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Momentum
Quantitative Definition of Linear Momentum
Non-Relativistic Momentum
Relativistic Momentum
Newton’s Second Law of Motion and Momentum
Momentum of a System of Particles
Related Resources
Momentum of a body is defined as the amount of motion contained in a body.
Quantity of motion or the momentum of the body depends upon,
(a) mass of the body.
(b) velocity of the body.
Therefore momentum of a body of mass ‘m’ and velocity ‘v’ will be,
Momentum of a body is equal to the product of its mass and velocity. Momentum is a vector quantity and possesses the direction of velocity.
S.I:- kg m s^{-1}
C.G.S:- g cm s^{-1}
Momentum can be put into following two categories.
[MLT^{-1}]
According to classical physics (or non-relativistic physics) which is based upon the concepts of Newton’s laws of motion, mass of a body is considered to be a constant quantity, independent of the velocity of body. In that case momentum is given by,
.
Thus, momentum of a body is a linear function of its velocity.
In accordance to Einstein’s special theory of relativity, mass of a body depends upon the relative velocity ‘v’ of the body with respect to the observer. If ‘m_{0}’ is the mass of body observed by an observer at rest with respect to body, its relativistic mass ‘m’ is given by,
Therefore, momentum of a body according to the concepts of theory of relativity is given by,
^{}
Thus, relativistic momentum is not a linear function of v.
The rate of change of momentum of a body is proportional to the resultant external force acting on the body and is the direction of that force.
Newton’s second law provides a quantitative definition of the force.
Let be the instantaneous velocity of the body. Momentum of the body is given by,
According to second law,
∝ (rate of change of momentum)
Or,
Here ‘k’ is the constant of proportionality. Mass ‘m’ of a body is considered to be a constant quantity.
or,
The units of force are also selected that ‘k’ becomes one.
Thus, if a unit force is chosen to be the force which produces a unit acceleration in a unit mass,
i.e., F = 1, m = 1 and a = 1.
Then, k = 1
So, Newton’s second law can be written , in mathematical form, as
i.e., Force = (mass) (acceleration)
Consider a system of n particles with masses m_{1},m_{2} etc. Each with its own velocity, and linear momentum. The particle may interact with each other, and external forces may act on them as well. The system as a whole has a total linear momentum P, which is defined to be the vector sum of the individual particle linear momenta.
Here we assume that total mass M = ∑_{i} m_{i} of the system remains constant with time. If we assume that each particle will have some momentum then the system as a whole will have momentum P given by,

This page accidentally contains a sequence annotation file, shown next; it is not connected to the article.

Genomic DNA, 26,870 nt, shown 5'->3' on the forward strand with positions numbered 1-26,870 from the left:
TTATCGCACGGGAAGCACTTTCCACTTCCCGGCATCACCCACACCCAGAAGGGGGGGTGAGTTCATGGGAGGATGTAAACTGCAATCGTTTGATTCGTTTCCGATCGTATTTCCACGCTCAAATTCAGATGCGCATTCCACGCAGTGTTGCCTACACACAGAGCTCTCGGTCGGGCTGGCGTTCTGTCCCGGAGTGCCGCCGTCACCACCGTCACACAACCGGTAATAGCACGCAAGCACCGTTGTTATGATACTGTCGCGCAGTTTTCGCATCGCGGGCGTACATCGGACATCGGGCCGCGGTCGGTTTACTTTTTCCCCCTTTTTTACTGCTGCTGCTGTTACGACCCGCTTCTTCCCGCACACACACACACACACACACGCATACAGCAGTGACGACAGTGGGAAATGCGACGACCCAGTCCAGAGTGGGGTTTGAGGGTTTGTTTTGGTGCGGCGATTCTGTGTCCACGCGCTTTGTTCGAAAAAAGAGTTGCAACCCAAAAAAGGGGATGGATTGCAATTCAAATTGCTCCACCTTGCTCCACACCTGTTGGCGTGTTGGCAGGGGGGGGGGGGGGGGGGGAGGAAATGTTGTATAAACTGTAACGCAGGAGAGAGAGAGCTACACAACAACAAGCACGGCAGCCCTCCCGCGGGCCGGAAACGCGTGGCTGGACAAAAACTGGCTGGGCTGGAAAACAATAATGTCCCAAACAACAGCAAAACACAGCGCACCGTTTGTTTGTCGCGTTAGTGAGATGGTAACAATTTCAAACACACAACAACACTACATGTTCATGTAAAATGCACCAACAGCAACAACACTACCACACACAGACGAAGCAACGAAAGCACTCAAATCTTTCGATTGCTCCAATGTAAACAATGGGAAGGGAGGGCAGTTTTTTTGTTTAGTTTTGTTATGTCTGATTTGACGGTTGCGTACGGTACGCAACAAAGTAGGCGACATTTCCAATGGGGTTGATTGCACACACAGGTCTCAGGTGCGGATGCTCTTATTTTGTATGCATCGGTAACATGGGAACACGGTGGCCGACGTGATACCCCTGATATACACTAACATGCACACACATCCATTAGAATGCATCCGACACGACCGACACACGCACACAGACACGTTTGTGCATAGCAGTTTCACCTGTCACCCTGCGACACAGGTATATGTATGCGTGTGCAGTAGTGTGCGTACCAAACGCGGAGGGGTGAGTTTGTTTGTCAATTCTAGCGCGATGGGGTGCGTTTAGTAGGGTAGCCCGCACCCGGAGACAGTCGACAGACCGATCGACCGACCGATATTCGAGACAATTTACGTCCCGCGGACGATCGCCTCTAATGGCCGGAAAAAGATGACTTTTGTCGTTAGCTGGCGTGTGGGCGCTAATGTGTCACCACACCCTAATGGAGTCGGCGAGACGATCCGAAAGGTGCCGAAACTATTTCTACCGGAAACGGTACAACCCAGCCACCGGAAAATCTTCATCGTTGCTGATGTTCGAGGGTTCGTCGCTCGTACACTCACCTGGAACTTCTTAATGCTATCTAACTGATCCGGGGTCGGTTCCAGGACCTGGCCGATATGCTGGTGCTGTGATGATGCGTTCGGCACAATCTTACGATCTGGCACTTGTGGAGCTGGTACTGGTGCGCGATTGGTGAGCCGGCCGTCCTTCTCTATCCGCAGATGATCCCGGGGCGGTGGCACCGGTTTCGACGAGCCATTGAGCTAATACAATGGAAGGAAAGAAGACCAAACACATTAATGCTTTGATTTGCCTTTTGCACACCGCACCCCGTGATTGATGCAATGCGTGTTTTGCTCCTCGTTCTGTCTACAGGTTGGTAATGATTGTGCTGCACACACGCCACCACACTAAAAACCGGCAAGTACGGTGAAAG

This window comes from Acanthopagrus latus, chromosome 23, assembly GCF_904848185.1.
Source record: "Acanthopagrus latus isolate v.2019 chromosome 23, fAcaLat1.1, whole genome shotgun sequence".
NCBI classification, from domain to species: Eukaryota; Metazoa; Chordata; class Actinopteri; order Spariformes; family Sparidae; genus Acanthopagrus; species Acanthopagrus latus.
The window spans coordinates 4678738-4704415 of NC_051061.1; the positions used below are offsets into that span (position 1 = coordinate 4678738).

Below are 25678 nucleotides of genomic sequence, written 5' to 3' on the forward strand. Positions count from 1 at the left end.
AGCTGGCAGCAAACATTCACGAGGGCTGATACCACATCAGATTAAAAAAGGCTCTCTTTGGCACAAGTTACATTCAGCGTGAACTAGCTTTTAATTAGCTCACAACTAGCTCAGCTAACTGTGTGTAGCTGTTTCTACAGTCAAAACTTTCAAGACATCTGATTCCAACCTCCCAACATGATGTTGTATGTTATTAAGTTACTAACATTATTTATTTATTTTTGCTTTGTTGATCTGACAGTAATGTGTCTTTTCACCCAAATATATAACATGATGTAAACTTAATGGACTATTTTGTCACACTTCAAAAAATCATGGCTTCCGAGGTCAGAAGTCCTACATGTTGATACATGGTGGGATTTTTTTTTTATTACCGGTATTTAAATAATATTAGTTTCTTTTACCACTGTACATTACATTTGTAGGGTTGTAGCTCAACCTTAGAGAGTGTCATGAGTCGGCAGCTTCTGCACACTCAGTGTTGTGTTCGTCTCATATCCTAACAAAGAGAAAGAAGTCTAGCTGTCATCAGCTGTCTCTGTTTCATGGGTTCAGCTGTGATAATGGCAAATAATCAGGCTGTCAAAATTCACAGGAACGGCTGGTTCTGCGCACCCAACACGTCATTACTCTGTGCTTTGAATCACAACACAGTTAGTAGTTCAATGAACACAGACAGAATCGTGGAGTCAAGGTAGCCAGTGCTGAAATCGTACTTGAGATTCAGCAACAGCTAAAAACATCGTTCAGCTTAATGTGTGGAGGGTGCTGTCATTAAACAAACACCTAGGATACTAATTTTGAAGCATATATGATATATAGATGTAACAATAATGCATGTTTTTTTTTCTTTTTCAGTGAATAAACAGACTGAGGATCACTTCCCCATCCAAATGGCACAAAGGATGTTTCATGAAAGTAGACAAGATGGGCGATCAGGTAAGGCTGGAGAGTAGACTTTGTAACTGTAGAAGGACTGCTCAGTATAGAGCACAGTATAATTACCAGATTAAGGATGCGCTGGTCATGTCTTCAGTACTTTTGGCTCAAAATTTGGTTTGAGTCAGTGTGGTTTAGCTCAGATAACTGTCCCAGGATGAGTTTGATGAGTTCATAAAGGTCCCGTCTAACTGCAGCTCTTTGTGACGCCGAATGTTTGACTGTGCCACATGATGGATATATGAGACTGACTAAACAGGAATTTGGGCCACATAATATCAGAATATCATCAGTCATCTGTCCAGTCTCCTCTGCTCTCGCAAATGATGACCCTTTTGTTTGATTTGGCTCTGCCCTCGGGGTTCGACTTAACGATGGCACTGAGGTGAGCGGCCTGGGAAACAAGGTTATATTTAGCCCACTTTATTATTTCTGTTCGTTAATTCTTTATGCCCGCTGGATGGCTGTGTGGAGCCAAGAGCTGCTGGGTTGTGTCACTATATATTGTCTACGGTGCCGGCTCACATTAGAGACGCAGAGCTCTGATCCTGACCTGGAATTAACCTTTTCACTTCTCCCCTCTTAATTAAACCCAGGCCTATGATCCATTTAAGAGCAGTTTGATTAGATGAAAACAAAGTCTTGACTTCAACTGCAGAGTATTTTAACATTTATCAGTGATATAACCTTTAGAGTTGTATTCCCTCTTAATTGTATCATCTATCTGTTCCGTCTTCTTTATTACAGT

P = p_{1} + p_{2} + p_{3} + . . . + p_{n}
If we compare this equation with
v_{cm}= (m_{1}v_{1} + m_{2}v_{2}+ . . . + m_{n}v_{n})/ M,
We see that,
P = Mv_{cm}
Which gives us another way to define the linear momentum of a system of particles.
The linear momentum of a system of particles is equal to the product of the total mass M of the system and the velocity of the center of mass.
Taking the time derivative of this equation and comparing with F = Ma_{cm}, we can write Newton's second law for a system of particles in the equivalent form
Table below displays the important relations that we have derived for single particles and for systems of particles.
A 4.88-kg object with a speed of 31.4 m/s strikes a steel plate at an angle of 42.0º and rebounds at the same speed and angle (Below Figure). What is the change (magnitude and direction) of the linear momentum of the object?
Momentum of the object (p) is defined as the mass of the object (m) time’s velocity of the object (v).
p = mv …… (1)
The below figure shows a 4.88-kg object with a speed of 31.4 m/s strikes a steel plate at an angle of 42.0^{°} and rebounds at the same speed with same angle which is shown geometrically.
The initial momentum of the object is p_{i} when it strikes the steel plate.
To find initial momentum p_{i}, substitute p_{i} for p, 4.88-kg for mass m of the object and 31.4 m/s for velocity of the object in the equation p = mv,
p_{i} = mv
= (4.88 kg) (31.4 m/s)
= 153 kg. m/s …… (2)
Since the final momentum p_{f} of the object is equal to the initial momentum p_{i} of the object, therefore,
p_{f} = 153 kg. m/s …… (3)
In the above figure the angle θ will be,
θ = 42º + 42º
= 84º
Using cosine law, the magnitude of change of the linear momentum of the object Δp will be,
Δp = √( p_{i})^{2} + (p_{f})^{2} + 2 (-p_{i})(p_{f})cos θ …… (4)
To obtain magnitude of linear momentum Δp, substitute 153 kg. m/s for p_{i}, 153 kg. m/s for p_{f} and 84° for the angle θ in the equation Δp = √( p_{i})^{2} + (p_{f})^{2} + 2 (-p_{i})(p_{f}) cos θ,
Δp = √( p_{i})^{2} + (p_{f})^{2} + 2 (-p_{i})(p_{f}) cos θ
= √(153 kg. m/s)^{2} + (153 kg. m/s)^{2} - 2 (153 kg. m/s)( 153 kg. m/s) cos 84°
= 205 kg. m/s
From the above observation we conclude that, the change of the linear momentum of the object will be, 205 kg. m/s and also from the figure the direction of change of the linear momentum of the object is perpendicular to the steel plate.
A 2000-kg truck travelling north at 40.0 km/h turns east and accelerates to 50.0 km/h. What is the magnitude and direction of the cahnge of the truck’s momentum?
Momentum of the body p is equal to the mass of the body m times velocity of the body v.
So, p = mv
Initial momentum p_{i} of the truck having initial velocity v_{i} will be,
p_{i} = mv_{i}
and the final momentum p_{f} of the truck having final velocity v_{f} will be,